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‘The American Society of Magical Negroes’ Review: Lampooning an Offensive Cliché

Kobi Libii’s satirical comedy, “The American Society of Magical Negroes,” opens in an art gallery where people are milling about. A young Black man tries to walk through the crowd, constantly apologizing and sidestepping the gallery-goers. He acts as if he feels in the way and out of place. But as we learn when he arrives at his own yarn installation, he’s one of the artists whose work is for sale.

The scene says a lot with a little, hitting comic beats but ending deflatedly thanks to the art dealer’s ruthless reaction to this diffidence. Yet the behavior of the young artist, Aren (the enormously talented Justice Smith), is exactly what catches the eye of a bartender at the show, Roger (David Alan Grier), who hides a secret identity. Cue the title of the film, which turns the movie trope of the “Magical Negro” character into a mission statement: Roger belongs to an elite group tasked with eliminating discomfort for white people and making them feel better about themselves.

Roger recruits Aren, and within moments, they’re helping white people leap their anxieties in a single bound. Libii’s premise rests on the rationale that “the happier they are, the safer we are,” as Roger puts it. When he and Aren pacify a disgruntled white cop by helping him get into a nightclub, it seems clear that the stakes involve the threat of racial violence, though these ideas prove to be a challenge to explore in a film that leans into romantic comedy.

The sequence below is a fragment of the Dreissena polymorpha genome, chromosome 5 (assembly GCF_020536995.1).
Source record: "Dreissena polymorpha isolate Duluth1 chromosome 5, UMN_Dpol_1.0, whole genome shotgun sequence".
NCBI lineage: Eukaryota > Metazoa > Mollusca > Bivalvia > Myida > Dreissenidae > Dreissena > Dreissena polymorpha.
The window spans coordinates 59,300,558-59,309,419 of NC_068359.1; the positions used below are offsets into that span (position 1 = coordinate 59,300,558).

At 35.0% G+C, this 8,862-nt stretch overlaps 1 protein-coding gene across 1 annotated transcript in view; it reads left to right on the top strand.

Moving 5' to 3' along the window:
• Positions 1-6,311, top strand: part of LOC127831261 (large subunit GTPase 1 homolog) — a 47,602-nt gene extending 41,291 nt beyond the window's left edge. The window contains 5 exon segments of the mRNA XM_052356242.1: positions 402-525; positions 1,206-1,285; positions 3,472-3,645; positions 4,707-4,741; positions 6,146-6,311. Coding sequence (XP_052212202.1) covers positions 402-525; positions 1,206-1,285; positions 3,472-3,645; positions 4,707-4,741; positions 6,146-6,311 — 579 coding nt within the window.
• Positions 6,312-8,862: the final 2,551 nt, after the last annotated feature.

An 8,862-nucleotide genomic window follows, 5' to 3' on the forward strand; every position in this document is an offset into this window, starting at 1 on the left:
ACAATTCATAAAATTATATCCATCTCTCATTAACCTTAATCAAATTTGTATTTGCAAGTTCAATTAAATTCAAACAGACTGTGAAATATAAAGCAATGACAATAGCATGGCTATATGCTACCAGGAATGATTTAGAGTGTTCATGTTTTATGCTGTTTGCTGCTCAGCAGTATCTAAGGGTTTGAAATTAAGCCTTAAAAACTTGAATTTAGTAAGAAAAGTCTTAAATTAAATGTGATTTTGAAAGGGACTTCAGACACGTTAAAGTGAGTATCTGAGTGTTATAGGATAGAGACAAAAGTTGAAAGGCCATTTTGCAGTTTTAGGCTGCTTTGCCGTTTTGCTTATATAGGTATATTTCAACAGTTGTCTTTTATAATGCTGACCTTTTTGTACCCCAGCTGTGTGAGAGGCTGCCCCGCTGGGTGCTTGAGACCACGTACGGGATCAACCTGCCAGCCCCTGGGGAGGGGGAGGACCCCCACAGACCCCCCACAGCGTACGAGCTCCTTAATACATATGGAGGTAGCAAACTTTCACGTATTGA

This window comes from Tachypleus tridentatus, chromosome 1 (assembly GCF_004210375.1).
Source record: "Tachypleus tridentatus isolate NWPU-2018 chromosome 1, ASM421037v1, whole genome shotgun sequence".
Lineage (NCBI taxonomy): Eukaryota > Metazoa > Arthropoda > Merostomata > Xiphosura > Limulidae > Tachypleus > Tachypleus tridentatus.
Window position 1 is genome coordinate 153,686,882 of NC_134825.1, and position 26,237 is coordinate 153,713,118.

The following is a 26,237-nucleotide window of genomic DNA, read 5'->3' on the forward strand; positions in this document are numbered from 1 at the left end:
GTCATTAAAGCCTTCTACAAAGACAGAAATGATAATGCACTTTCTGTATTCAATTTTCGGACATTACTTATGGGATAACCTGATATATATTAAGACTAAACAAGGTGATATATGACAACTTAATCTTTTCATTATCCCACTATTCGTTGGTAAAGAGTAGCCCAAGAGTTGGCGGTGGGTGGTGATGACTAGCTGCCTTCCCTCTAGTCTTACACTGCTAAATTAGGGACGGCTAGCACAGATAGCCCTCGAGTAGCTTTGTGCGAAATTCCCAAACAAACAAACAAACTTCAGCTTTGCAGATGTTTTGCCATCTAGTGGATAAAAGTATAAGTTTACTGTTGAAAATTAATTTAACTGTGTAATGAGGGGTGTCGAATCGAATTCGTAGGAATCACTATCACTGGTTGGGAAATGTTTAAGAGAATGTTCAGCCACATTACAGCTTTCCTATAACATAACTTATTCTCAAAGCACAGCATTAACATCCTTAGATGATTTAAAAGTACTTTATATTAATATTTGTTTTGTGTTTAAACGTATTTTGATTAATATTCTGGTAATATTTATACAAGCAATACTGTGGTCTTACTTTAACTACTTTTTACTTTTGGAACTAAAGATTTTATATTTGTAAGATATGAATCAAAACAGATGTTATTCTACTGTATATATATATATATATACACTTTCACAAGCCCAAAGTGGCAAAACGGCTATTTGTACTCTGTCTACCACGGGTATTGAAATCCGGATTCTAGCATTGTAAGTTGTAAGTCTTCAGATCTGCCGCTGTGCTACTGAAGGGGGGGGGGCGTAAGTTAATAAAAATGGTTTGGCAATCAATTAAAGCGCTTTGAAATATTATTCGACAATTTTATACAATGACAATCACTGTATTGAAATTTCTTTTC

Aren’s big assignment is to go undercover at a tech company and build up a co-worker, Jason (Drew Tarver), who’s feeling down for a couple of reasons. He’s hit a dead end at work, and he’s sweet on his superior, Lizzie (An-Li Bogan), but barely seems to know it. Aren must help Jason realize his dreams while suppressing his own: Aren and Lizzie have already flirted, quite promisingly, in an early meet-cute scene.

Libii’s story underlines the self-negation involved in the trope of the title and ridicules the expectations and constraints forced upon Black people in myriad ways. The American Society of Magical Negroes has a hideout where Aren and other agents are trained on scenarios that echo the selfless-helper plots of “The Green Mile” and “The Legend of Bagger Vance.”

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